Here the nose combines both red and blue pinot fruit as well as hints of raspberry and cherry liqueur notes that give way to delicious, cool and solidly well-detailed medium-bodied flavors that possess ample flesh and mid-palate fat, all wrapped in a lingering, balanced and sappy finish. Lovely save for the barest trace of back-end warmth that to be fair is almost invisible and would be an issue only if you are very sensitive to it. 90/2014+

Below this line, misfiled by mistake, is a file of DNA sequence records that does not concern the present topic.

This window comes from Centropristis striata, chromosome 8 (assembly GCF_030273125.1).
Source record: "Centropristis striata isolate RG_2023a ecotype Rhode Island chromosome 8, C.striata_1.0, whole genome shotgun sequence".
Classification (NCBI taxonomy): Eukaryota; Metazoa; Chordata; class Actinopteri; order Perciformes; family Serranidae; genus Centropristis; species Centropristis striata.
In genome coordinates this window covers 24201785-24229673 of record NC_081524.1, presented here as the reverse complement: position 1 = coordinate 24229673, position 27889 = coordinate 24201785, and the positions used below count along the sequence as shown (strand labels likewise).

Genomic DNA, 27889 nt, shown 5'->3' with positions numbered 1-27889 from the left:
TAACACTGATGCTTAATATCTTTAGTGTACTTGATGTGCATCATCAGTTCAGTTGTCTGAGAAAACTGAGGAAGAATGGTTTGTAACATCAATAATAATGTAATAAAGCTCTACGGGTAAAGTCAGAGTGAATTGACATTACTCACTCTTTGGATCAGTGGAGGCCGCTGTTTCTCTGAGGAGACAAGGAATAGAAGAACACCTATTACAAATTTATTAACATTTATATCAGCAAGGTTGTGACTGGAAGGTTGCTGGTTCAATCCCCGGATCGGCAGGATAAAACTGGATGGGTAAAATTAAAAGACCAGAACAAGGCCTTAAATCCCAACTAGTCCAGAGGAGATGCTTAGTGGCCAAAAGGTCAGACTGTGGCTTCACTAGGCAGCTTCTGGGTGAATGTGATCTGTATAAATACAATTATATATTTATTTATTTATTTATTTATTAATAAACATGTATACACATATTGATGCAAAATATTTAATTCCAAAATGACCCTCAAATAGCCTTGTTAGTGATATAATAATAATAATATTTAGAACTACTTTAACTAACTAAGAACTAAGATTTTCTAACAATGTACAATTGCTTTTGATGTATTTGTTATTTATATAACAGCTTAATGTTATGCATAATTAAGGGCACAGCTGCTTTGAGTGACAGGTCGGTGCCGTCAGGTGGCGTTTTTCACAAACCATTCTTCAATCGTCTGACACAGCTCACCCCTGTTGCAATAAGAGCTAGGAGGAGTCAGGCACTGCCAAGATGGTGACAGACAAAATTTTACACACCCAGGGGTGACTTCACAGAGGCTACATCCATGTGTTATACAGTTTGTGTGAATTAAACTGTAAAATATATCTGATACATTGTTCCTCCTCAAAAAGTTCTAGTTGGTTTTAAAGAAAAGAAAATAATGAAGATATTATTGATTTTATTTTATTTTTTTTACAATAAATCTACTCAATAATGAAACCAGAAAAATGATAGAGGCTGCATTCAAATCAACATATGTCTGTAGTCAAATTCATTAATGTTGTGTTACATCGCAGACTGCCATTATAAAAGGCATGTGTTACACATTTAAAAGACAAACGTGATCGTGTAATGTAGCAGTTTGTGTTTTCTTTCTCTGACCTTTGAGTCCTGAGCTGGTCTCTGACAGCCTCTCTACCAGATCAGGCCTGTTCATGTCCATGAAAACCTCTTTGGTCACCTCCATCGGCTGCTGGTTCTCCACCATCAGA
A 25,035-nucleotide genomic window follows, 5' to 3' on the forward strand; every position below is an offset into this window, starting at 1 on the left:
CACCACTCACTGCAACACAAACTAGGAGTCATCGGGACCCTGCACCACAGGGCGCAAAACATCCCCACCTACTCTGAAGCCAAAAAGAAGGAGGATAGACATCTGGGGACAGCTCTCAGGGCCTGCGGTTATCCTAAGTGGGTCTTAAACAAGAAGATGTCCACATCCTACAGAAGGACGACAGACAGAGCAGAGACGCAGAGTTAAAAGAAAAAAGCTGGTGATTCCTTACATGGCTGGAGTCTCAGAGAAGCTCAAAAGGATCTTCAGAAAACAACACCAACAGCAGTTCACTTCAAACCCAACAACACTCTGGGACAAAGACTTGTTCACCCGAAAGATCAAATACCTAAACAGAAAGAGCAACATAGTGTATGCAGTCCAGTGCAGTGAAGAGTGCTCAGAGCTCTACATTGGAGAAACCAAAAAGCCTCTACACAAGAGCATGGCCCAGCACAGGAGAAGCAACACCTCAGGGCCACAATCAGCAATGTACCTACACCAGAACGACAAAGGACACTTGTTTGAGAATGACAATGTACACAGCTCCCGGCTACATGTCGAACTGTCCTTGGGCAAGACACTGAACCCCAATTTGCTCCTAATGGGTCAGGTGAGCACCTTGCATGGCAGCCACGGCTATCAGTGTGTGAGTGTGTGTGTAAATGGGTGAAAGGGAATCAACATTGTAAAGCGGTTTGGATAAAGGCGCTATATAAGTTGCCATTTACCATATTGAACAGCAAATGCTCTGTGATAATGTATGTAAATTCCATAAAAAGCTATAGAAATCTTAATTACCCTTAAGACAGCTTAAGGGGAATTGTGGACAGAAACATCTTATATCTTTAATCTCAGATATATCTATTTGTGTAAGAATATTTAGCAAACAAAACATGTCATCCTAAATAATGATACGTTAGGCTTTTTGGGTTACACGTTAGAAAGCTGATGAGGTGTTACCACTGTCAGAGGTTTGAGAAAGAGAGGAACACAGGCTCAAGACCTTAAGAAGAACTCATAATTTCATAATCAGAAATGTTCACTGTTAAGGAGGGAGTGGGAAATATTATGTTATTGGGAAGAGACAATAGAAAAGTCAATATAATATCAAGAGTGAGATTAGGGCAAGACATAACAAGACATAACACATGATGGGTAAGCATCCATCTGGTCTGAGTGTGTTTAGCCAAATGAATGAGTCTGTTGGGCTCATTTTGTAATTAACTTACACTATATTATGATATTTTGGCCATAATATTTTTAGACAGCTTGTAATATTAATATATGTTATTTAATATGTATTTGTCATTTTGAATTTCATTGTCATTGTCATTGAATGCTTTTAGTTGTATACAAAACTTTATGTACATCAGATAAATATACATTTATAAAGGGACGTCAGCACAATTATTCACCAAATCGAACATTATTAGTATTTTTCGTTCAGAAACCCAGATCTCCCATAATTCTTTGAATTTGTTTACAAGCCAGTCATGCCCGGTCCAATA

The Duncan Family’s spirit of innovation would lead them to discover new varietals when in 2000, they secured the nine-acre West Pin vineyard in Sonoma’s Russian River Valley, legendary for its extraordinary Pinot Noirs. Several years later, they acquired a winery in Healdsburg where the Pinot Noirs are now produced. Twomey is dedicated to producing Pinot Noir that achieves the greatest balance & expression from four top California appellations, including Sonoma Coast, Russian River Valley, Anderson Valley and Santa Maria Valley. Twomey’s newest offering is Sauvignon Blanc, a crisp, refreshing wine that originates at the family’s estate vineyard in Calistoga. Today, Twomey Cellars is run by Managing Partners and brothers David and Tim Duncan. Founding winemaker Daniel Baron and Winemaker Ben Cane carry out their vision of making wines that eloquently express their vineyard and vintage.